Headline, December 16 2019/ '' ' HELLO! MR. HACKER ' ''

'' ' HELLO! MR. HACKER ' ''

BACK IN THE 1950S - THE MODERN USE of the term ''hacking'' was coined within the walls of the Massachusetts Institute of Technology.

For many years after, a hacker was defined as someone who was an expert at programming and  problem-solving with computers, who could stretch the capabilities of what computers and computer programs were originally intended for.

Hacking is an activity, and what separates any activity from crime is, very often, permission. People are free to drive, but they do not have permission to drive 150 miles per hour - that's reckless driving and it's a criminal offense.

Bankers can transfer their clients' money, but if they do so without permission, that's embezzlement.

And you've never heard of someone being arrested simply for being a stockbroker, because no one is charged for choosing a career in finance - but they'd be arrested if they engaged in illegal activity like insider trading. 

WHEN asked what his father did for a living, my son explained to his kindergarten teacher that ''he steals things, but it's O.K. because he gets paid to do it.''He wasn't wrong.

I'm a hacker, and I run a team of hackers. We spend our days discovering ways to break into anything that can connect to the Internet - servers, automated teller machines, light bulbs, - in an attempt to access information that was never meant to be seen. If we get to it before a criminal does, then we've done our job.

I 'm proud what I do for a living, just like doctors or lawyers are proud of work they do.

The Texas Department of Motor Vehicles, however, recently took a critical stance on my profession. When I purchased vanity plates for my car. the agency was quick to take them away, claiming that a license plate displaying ''HACKING'' endorsed illegal and criminal activity.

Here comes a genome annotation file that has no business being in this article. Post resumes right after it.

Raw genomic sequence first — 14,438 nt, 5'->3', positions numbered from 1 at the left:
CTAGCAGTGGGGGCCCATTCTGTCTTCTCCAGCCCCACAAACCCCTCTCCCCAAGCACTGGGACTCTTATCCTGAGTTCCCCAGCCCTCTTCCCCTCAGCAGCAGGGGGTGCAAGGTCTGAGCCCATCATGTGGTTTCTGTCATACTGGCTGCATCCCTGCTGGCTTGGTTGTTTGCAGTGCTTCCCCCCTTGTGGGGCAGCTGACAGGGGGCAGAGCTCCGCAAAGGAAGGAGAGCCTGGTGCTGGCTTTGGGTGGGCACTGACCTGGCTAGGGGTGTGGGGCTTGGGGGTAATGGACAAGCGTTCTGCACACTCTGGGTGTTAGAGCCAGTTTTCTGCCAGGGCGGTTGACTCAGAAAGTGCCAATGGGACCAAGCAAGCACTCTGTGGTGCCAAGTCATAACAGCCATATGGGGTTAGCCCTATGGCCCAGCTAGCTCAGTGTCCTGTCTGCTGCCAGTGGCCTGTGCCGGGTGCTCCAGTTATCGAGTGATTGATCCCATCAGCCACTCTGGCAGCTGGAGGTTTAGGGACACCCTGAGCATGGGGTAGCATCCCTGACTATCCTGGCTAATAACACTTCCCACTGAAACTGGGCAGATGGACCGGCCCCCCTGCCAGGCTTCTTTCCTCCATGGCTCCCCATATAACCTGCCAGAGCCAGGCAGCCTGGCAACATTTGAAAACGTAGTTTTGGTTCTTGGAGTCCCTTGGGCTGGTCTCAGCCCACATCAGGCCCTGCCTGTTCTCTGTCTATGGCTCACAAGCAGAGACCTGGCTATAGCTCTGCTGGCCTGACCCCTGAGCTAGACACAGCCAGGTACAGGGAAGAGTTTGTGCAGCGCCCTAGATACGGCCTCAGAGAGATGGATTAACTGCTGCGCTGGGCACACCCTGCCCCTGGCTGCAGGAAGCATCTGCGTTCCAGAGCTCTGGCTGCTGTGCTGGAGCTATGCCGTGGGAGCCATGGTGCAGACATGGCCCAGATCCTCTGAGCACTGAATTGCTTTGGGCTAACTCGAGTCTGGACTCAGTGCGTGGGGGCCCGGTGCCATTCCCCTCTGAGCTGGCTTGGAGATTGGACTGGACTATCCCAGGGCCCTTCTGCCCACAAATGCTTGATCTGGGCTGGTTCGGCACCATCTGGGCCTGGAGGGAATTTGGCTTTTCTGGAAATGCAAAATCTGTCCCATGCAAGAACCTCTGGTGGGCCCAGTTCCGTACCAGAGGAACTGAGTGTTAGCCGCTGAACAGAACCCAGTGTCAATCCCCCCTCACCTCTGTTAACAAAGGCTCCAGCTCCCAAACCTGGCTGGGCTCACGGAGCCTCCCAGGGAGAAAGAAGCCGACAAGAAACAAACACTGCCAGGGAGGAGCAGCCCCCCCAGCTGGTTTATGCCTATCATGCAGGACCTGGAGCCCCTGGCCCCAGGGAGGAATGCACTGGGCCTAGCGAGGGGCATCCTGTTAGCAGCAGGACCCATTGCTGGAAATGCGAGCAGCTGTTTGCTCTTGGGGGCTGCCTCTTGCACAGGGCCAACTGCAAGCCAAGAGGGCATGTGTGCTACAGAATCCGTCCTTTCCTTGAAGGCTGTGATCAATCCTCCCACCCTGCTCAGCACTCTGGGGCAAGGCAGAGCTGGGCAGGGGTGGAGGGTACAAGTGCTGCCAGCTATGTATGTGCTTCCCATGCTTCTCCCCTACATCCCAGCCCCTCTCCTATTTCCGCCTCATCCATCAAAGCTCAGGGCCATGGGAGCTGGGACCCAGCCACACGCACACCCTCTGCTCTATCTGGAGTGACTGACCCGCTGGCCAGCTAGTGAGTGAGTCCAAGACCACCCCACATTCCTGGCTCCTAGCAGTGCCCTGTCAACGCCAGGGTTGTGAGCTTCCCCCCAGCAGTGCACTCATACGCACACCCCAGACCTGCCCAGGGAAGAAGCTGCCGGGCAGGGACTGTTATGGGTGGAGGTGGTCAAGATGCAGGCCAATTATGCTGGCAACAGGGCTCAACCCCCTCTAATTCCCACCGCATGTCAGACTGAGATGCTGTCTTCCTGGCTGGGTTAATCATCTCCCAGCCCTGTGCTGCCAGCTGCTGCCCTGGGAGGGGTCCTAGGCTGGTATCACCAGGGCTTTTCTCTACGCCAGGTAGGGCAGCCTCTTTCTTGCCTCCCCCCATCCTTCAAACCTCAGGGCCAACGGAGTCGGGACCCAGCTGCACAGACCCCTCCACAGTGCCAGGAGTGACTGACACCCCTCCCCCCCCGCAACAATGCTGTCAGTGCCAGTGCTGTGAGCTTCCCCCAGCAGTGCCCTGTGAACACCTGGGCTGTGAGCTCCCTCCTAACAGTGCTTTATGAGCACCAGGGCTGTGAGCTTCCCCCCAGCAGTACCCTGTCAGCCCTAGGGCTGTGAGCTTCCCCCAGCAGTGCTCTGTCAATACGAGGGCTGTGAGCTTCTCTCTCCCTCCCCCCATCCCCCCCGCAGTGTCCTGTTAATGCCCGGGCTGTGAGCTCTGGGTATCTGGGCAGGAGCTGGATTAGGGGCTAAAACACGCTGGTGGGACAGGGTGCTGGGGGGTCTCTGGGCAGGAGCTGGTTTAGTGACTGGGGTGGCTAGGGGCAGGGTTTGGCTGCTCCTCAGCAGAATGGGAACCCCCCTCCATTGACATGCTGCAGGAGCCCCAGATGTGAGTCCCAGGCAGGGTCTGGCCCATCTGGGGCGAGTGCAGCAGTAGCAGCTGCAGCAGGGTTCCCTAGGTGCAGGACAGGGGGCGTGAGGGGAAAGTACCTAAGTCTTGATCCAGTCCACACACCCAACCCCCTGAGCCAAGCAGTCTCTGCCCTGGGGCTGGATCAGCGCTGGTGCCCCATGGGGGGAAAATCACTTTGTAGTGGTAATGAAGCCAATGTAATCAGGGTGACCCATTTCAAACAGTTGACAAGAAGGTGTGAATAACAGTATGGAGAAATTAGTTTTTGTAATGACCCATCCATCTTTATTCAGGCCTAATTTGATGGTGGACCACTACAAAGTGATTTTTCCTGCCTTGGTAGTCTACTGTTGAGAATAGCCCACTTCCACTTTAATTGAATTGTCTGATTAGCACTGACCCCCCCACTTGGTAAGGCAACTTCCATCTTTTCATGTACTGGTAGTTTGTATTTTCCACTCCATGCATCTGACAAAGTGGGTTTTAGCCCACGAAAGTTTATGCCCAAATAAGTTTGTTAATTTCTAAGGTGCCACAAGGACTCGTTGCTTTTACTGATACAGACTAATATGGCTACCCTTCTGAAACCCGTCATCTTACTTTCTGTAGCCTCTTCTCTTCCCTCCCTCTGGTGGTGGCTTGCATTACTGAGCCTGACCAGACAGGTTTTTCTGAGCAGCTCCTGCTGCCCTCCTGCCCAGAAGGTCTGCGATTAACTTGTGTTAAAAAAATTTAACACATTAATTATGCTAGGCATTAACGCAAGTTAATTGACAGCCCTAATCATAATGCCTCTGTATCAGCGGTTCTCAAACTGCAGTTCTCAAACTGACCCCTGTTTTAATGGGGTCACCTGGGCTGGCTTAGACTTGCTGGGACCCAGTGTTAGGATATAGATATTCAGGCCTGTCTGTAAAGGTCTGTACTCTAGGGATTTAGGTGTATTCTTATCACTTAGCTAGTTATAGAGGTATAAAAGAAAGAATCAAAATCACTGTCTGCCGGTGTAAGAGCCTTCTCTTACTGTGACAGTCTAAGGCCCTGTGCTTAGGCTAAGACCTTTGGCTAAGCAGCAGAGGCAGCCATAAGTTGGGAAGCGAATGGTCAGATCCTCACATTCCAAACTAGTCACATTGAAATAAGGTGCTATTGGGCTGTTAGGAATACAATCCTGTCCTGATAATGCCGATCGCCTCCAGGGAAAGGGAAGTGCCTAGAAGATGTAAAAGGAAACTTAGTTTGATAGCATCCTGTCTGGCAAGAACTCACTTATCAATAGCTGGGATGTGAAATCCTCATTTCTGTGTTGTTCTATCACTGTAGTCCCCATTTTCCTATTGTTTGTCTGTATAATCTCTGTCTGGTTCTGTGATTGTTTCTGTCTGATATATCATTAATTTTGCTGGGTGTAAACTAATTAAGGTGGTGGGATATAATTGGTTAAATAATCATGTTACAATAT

While this reaction really isn't the fault of the well-intentioned municipal employee who took away my license plates, it's a symptom of how a deeply rooted misrepresentation of my profession has created a flawed perceptions and stereotypes.

The way that hackers are depicted in Hollywood and by the security industry itself have contributed to the word ''hacker'' becoming synonymous with ''criminal.''

Hackers are often portrayed as hooded figures in darkrooms who are engaged in illegal activity while jabbing at keyboards and are almost always male.

In recent years, television shows like ''Mr. Robot'' and movies like ''Ocean's 8'' have introduced female characters as hackers, but the male hacker stereotype unfortunately prevails. 

The stereotypes don't apply to-most hackers in the security profession. Hackers aren't social pariahs  who operate in silos and work alone.

I have been a hacker for over 30 years, and I do not wear hoodies. Some hackers even choose to suit up for the job. And - spoiler alert - women black too.

Offensive security culture is intimately inclusive :

This is a business in which companies hire hackers to outsmart them, to find an organization's breaking point before criminals do. Testing a company's security and coming up with a creative way to hack into it is something that requires diverse teams and diverse mind-sets.

Thanks to security researchers hacking practices, this year vulnerabilities in a new version of the most common Wi-Fi encryption standard [WPA3] were found before criminals could us them to break into home and business networks.

Conversely, just last month criminals found an unknown vulnerability in Google's Android operating systems before researchers did, giving the bad guys full control of more than a dozen phone models.

Hacking isn't an inherently criminal activity. Someone who engages in the illegal use of  hacking  should not be called a bad hacker'' but a ''cybercriminal,'' threat actor'' or ''cyberattacker''.

Hackers are people like me and my team at IBM - security professionals who are searching for vulnerabilities, helping to find weak links in our computer systems before criminals can exploit them.

The Honor and Serving of the Latest Global Operational Research on Hacking, Criminals and Security Professionals, continues. The World Students Society thanks author and hacker, Charles Henderson.

With respectful dedication to all Hackers, Security Professionals, Students, Professors and Teachers of the world.

See Ya all prepare and register for Great Global Elections on The World Students Society : wssciw.blogspot.com and Twitter - !E-WOW! - The Ecosystem 2011:

''' Opinion & Outpost '''

Good Night and God Bless

SAM Daily Times - the Voice of the Voiceless


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